Graded on a Curve:
The Best of 2021’s Reissues, Part One

Shifting attention from the big box sets and multi-LP releases toward (mostly) scaled-down reissues and archival material only expands the pool of worthiness. This list, thematically paired and then broken into two parts, was pared down from a collection of candidates substantially longer and attractively massive, even as it excluded all the stuff that still remains unheard. Although agonizing (sweetly so, as outstanding music is the focus here), decisions just had to be made. Here are some of them.

10. The Raybeats, The Lost Philip Glass Sessions (Ramp Local) + 4 Mars, Super Somali Sounds From the Gulf of Tadjoura (Ostinato) For those digging the Bush Tetras collection Rhythm and Paranoia (which made TVD’s list of 2021’s Best Box Sets), The Lost Philip Glass Sessions serves as a pretty nifty companion, as the bands were part of the same scene (the post-no wave scene, don’tcha know), and indeed, they were both featured on Stiff Records’ Start Swimming compilation in 1981.

For these seven tracks The Raybeats’ core consisted of Don Christensen, Pat Irwin, and Jody Harris (Raybeat Danny Amis figures on two tracks, while Gene Holder helps out on bass and Michael Riesman and producer Glass play keyboards). The sound messes around with a retro sensibility (Link Wray’s “Jack the Ripper” gets covered) that results in a datedness that Bush Tetras never displayed, but that’s alright, as “Pack of Camels” has a feel that’s in the ballpark of the B-52’s (who Irwin eventually played with for a long stretch). It’s the instrumental “Black Beach” that really illuminates Glass’ involvement, and is an appealingly unusual addition to what’s largely a party record.

A groove powerhouse, 4 Mars has undoubtedly heightened many a party, with their music uncovered for non-Somali listeners when Ostinato Records was granted access to the Archives of Radiodiffusion-Télévision de Djibouti, or RTD. First heard through a track on Sweet as Broken Dates, Ostinato’s superb compilation devoted to Somali brilliance that was released in 2017, 4 Mars was a band in the ballpark of 40 members tapped to encourage unity by the political party in charge of the young nation’s independence from France. Super Somali Sounds From the Gulf of Tadjoura is the first volume in the label’s Djibouti Archives series, and to describe it as an eye-opener is an understatement.

It’s also a sheer pleasure for the ear. As established on Sweet as Broken Dates, the region of East Africa represented on these comps was for centuries a major trading hub, which also meant cultural exchange. 4 Mars taps into Jamaica (lots of reggae rhythms), India (definite Bollywood vibes), and the USA (soul, R&B, and funk elements), plus, per Ostinato’s typically excellent notes for the set, influences derived from Turkey, China, Mongolia, and Yemen. But maybe my favorite aspect is the wicked-ass psych guitar solo in “Abaal (Gratitude).” Then again, the accordions are also downright swank. Decisions!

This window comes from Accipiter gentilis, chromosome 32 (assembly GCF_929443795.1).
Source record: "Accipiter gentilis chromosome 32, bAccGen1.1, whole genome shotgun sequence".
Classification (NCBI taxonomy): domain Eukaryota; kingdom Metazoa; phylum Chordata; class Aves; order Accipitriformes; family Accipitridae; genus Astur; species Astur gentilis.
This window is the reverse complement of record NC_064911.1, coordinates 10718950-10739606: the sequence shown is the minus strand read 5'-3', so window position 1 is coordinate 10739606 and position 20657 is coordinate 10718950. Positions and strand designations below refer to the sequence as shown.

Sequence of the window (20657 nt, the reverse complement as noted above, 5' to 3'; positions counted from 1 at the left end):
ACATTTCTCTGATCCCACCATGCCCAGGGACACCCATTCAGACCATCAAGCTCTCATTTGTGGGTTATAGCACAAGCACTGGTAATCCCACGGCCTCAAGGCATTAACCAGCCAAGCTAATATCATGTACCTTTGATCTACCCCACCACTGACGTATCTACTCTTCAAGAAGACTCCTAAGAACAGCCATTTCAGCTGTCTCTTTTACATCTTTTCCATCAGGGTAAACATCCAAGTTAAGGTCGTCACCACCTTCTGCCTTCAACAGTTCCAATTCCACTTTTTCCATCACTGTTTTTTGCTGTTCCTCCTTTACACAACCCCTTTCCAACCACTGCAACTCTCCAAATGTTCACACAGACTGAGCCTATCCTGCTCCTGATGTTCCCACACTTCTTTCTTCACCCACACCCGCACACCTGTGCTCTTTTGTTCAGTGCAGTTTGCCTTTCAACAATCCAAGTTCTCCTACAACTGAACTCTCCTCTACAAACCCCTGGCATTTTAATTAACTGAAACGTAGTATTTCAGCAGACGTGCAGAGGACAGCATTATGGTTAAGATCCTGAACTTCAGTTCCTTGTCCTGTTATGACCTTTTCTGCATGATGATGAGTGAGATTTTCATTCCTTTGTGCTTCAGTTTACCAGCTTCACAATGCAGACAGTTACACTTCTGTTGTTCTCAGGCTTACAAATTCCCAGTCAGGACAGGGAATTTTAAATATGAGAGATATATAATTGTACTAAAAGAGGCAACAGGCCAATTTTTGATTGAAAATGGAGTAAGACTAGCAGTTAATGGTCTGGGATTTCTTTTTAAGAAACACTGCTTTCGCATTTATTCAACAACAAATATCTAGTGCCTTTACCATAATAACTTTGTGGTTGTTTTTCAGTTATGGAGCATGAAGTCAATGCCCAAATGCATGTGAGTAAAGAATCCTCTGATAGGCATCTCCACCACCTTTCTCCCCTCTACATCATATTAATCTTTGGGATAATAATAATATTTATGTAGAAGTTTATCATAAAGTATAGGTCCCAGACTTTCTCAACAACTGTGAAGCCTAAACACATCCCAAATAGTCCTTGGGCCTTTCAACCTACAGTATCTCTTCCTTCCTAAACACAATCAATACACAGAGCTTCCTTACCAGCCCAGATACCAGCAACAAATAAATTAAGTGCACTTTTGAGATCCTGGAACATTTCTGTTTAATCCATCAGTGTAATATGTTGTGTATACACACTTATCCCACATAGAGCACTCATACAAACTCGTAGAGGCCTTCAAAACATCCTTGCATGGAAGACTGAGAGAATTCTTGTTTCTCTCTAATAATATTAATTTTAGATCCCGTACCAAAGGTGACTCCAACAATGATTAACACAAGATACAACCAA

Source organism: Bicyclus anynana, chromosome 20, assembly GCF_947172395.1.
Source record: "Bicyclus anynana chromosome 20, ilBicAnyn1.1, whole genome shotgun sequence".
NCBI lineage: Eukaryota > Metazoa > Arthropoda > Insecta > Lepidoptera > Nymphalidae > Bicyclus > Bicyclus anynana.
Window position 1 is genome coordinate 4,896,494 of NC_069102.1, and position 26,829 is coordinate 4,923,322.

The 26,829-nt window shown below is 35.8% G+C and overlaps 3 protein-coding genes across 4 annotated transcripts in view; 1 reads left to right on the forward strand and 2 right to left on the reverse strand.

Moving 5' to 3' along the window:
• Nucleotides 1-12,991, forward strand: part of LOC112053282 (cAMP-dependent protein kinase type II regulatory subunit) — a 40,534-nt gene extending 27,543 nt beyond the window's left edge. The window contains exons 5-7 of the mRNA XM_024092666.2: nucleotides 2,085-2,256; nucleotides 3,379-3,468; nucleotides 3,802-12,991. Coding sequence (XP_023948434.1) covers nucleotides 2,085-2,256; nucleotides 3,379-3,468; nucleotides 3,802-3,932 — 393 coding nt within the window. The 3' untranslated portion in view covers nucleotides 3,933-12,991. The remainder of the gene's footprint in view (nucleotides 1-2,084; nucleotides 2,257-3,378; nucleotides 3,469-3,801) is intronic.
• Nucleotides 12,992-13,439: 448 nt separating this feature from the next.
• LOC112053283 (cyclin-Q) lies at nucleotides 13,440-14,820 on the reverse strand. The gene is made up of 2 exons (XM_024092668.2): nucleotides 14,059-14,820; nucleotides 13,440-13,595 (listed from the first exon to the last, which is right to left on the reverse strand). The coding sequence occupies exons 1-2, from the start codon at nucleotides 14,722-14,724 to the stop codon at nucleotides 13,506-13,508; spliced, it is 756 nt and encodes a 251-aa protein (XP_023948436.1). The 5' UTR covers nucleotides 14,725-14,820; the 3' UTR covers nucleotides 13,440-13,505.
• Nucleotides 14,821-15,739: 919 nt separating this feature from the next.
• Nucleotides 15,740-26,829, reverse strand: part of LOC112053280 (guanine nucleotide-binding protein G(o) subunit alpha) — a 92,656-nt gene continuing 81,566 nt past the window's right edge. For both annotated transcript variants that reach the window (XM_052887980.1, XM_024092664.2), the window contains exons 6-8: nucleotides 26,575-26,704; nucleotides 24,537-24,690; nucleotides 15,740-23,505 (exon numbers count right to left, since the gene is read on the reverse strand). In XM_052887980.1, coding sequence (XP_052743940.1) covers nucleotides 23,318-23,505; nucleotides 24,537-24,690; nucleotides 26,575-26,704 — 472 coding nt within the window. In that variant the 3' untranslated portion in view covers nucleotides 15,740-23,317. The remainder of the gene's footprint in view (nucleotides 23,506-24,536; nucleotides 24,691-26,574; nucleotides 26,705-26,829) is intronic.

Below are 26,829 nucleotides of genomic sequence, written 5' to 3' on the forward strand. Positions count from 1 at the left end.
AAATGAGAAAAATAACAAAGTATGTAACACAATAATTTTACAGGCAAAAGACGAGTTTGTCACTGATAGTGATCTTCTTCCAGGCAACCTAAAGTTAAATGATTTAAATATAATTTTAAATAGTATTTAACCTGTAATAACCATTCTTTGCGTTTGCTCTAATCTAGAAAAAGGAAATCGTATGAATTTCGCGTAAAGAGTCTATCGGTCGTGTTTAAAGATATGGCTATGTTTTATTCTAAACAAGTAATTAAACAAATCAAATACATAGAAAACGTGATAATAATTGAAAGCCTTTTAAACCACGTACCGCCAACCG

9. V/A, Cumbia Cumbia 1 & 2 (World Circuit) + V/A, Cuba: Music and Revolution Vols. 1 & 2 (Soul Jazz) World Circuit, for decades now one of the our most reliable labels in pursuit of global sounds, released the Cumbia Cumbia LP way back in 1989 and then followed it up with Cumbia Cumbia 2 in ’93, both sets archival as the music was sourced from Columbia’s Discos Fuentes label from ’54-’88. Then, in 2012, they were combined into a single whopper of a volume.

That edition fell out of print right quick, as anyone familiar with the sound of cumbia is likely to understand. Here it is again, a wholly deserving fresh edition, an absolute cornucopia of subtle instrumental variations (allowing for extended and repeated listening to roughly 90 minutes of music), and not a trace of declining quality as the tracks of more recent vintage enter the scheme. But it surely doesn’t hurt that the balance of the set is weighted toward the ’50s-’60s. Please understand that this stuff just doesn’t quit.

These Soul Jazz Cuba comps, both compiled by Gilles Peterson and Stuart Baker, are also numerically designated but were released separately, one early in 2021 and the other late (and as each spans six sides of vinyl, they are technically expanded releases, but we’ll not dwell on that). The combined selections, 45 in all, offer a wide sound spectrum but also continuity, as a handful of artists and groups are featured on both volumes.

If Cumbia Cumbia 1 & 2 thrives on the warmth of classic ensembles at their creative peak, the Cuba sets are as advertised about transitions and new possibilities, with Culture Clash in Havana Cuba: Experiments in Latin Music 1975-85 completing the title of both volumes. While the contents regularly engage with assorted popular genres, what’s refreshing is the absence of trend chasing. Never is there a sense of desperation, but instead a constant stream of broken ground.

8. Baligh Hamdi, Modal Instrumental Pop of 1970s Egypt (Sublime Frequencies) + Phương Tâm, Magical Nights: Saigon Surf, Twist & Soul (1964-1966) (Sublime Frequencies) This Seattle-based label remains amongst the very best globally focused archival endeavors on the planet, in part because their tirelessness gets enhanced by a healthy range of interest. Of all the label’s 2021 releases to have positively impacted my consciousness (and I’ll admit that I haven’t heard it all, as they put out a lot of stuff this year), these two sets made me happiest.